Sometimes it's hard to pick a favorite panel from the weekly stack of comics: This time, it was almost impossible to pick a favorite out of the single issue that is Astonishing X-Men #16.
When I was just a little pastelito, I was a hard-core X-Men fan. Then, like a lot of people, I grew up. The melodrama, the impossibly convoluted plots and the constant hammering of Claremontisms became too much until finally, with a "feh!", I stopped reading any title that started with "X."
For the most part, I've never regretted it. But when Joss Whedon started writing a new Astonishing, I was in. And month after month, along with the outstanding art of John Cassaday and the perfect coloring of Laura Martin, he reminds me of what I used to love about the X-Men. It's funny, it's heartfelt and it's action-packed. Whedon is a great writer with a talent for dialogue. Even better, he understands what makes these characters great, and you can tell he cares about them as much as we do. He's updated them without ruining them, making changes feel organic instead of like a gimmick.
And you can tell that Whedon - like the rest of us - always had a crush on Kitty.
Astonishing X-Men #16: Writer, Joss Whedon; Artist, John Cassaday; Colorist, Laura Martin
Friday, August 25, 2006
Friday, August 18, 2006
I love Fell. I love everything about it; it's consistently some of Warren Ellis' best writing, and Ben Templesmith has one of the most unique and distinctive illustrative styles in comics today. I like that every compact issue is a self-contained story, but is also another chapter in a vaguely creepy, overarching storyline.
Fell, will you marry me? You and Lopez! can work out the schedule.
OK, let's put this in perspective: Ellis has written some of my favorite books, like The Authority, Transmetropolitan and, most recently, Desolation Jones. He is, as the kids say, the shit (do the kids still say that?).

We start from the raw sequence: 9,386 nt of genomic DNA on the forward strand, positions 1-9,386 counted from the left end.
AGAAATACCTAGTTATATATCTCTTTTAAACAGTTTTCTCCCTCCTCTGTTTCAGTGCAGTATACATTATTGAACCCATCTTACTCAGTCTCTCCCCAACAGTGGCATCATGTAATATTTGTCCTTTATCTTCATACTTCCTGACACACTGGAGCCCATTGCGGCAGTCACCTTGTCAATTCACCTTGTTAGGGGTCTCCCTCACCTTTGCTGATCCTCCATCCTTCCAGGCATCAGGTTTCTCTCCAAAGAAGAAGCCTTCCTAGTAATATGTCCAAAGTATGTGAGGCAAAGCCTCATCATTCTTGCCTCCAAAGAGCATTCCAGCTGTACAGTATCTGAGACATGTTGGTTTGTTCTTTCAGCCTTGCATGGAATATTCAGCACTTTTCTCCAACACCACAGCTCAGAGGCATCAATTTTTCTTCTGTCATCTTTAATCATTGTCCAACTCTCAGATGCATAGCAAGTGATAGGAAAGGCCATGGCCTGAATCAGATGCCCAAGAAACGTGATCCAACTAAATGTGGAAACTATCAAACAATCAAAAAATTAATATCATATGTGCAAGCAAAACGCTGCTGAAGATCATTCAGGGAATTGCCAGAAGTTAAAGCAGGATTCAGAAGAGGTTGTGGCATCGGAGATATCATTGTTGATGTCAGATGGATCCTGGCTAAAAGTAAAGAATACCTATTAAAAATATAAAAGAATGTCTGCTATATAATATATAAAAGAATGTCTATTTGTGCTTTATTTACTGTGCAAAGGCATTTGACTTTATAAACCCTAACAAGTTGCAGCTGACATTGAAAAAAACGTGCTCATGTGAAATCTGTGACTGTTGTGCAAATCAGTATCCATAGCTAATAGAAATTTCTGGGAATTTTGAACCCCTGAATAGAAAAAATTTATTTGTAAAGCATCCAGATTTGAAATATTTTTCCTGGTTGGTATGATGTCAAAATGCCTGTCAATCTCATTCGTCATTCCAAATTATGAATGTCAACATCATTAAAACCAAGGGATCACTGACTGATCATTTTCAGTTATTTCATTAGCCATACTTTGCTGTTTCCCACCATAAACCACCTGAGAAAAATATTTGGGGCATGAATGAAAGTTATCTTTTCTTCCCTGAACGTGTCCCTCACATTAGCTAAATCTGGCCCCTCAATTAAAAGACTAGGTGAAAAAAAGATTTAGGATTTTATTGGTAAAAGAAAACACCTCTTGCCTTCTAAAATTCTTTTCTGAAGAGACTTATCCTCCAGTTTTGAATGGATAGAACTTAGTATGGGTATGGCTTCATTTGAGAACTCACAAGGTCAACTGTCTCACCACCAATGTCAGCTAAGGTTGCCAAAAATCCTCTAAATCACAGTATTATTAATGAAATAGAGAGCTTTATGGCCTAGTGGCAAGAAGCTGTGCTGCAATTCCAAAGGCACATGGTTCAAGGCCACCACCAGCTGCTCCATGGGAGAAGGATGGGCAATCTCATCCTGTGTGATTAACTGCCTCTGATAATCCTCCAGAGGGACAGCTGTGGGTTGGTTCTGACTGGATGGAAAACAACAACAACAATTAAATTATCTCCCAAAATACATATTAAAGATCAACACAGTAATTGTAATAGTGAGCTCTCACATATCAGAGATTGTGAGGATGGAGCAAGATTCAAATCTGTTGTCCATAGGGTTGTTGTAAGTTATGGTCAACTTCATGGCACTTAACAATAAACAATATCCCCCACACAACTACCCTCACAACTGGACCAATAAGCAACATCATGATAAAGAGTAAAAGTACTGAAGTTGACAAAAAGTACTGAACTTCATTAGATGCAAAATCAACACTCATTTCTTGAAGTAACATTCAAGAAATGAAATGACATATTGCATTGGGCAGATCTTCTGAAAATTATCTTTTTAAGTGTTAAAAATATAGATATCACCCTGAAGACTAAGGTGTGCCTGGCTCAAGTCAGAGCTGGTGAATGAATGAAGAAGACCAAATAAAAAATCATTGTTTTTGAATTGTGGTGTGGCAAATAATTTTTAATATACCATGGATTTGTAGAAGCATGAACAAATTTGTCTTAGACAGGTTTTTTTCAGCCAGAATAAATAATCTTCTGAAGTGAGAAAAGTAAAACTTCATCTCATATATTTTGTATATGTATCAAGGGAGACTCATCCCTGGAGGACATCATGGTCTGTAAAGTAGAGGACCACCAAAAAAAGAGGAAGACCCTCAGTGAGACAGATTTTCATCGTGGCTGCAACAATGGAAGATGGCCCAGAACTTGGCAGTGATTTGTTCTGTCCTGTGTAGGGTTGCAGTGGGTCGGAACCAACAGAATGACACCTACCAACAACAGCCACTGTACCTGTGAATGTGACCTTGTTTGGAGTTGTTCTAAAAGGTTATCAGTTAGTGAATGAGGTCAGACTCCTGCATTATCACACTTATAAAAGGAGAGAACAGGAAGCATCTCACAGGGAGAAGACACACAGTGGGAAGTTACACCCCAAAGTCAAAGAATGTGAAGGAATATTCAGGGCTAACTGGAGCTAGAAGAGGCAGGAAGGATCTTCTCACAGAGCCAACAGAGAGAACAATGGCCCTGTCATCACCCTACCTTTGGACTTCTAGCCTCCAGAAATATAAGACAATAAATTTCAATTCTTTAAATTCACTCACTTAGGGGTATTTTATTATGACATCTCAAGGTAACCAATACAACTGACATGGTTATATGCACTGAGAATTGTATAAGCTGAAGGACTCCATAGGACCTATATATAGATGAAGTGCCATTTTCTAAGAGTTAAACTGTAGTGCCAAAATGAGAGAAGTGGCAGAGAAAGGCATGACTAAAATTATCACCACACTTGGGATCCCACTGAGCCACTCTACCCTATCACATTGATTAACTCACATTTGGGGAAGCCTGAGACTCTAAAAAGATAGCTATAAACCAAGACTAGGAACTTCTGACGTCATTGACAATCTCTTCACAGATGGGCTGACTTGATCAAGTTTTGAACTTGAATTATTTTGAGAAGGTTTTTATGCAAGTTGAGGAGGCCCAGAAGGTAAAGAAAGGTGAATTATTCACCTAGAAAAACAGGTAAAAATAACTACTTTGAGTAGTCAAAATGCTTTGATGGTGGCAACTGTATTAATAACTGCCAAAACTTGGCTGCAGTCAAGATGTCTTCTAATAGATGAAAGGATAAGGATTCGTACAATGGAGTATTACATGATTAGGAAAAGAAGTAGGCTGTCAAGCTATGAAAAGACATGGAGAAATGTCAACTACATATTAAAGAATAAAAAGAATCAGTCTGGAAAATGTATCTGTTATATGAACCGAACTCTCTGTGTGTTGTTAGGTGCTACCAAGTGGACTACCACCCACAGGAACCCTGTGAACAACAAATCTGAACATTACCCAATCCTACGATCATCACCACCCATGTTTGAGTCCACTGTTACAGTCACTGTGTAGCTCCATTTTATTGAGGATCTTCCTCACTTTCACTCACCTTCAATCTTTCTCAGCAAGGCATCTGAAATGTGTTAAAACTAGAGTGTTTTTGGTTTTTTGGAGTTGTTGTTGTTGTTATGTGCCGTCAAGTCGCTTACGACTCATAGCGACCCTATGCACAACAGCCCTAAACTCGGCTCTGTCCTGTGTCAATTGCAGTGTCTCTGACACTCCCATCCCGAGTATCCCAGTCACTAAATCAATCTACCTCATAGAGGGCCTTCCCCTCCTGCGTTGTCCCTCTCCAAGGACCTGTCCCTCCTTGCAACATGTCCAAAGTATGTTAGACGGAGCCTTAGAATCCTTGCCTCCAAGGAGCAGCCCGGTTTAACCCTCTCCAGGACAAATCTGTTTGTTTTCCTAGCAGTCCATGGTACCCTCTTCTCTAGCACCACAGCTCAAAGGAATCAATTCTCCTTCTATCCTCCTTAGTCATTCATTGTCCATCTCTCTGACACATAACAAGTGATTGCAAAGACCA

And Templesmith combines traditional drawing and painting styles with Adobe-fueled technology to create work that looks simplistic at first but drips depth and atmosphere. He practically reinvented vampires with 30 Days of Night, and his current Wormwood: Gentleman Corpse should already be on your pull list.
All this is a long-winded way of saying the panel from Fell #6 above is a nice example of snappy dialogue and moody scene-setting, a combination of casual patter and building tension in a book that manages to be crime-noir, horror and love-letter to the fictional Snowtown all at once. With this panel, you're rooting for Rich Fell, in every sense.
Special bonus! Hey, the first issue of Fell is available – for free, you deadbeats – online. Check it out, why don'cha?
And man, what's with that Nixon-nun?!?
Fell #6: Writer, Warren Ellis; Art, Ben Templesmith
Friday, August 11, 2006
And THAT'S why, when Conan tells you he's joining your caravan, you don't try to shake him down for money.
Here's a handy rule-of-thumb to remember: Conan doesn't negotiate. He's Conan! He doesn't have time for your coy wordplay. He barely has time to kick your free-range melon out of the way.
Speaking of wordplay, I've been enjoying Joe R. Lansdale's scripting on Conan and the Songs of the Dead, a five-part mini-series which carries on the regular title's love of beheadings with this lopping from issue #2. I especially like the shot of humor he's given Conan (even if the dialogue sounds a little too much like something out of a Hap and Leonard scene sometimes), and it's always nice to see Lansdale's words coming out of art drawn by Timothy Truman. Remember how creepy their Jonah Hex stories were? Throw a battle ax and some people speaking "medieval" in there, and you've got an idea of what's going on in Songs of the Dead.
Oh, and don't forget - Conan was captain of the debate team for a reason.
Conan and the Songs of the Dead #2: Writer, Joe R. Lansdale; Art, Timothy Truman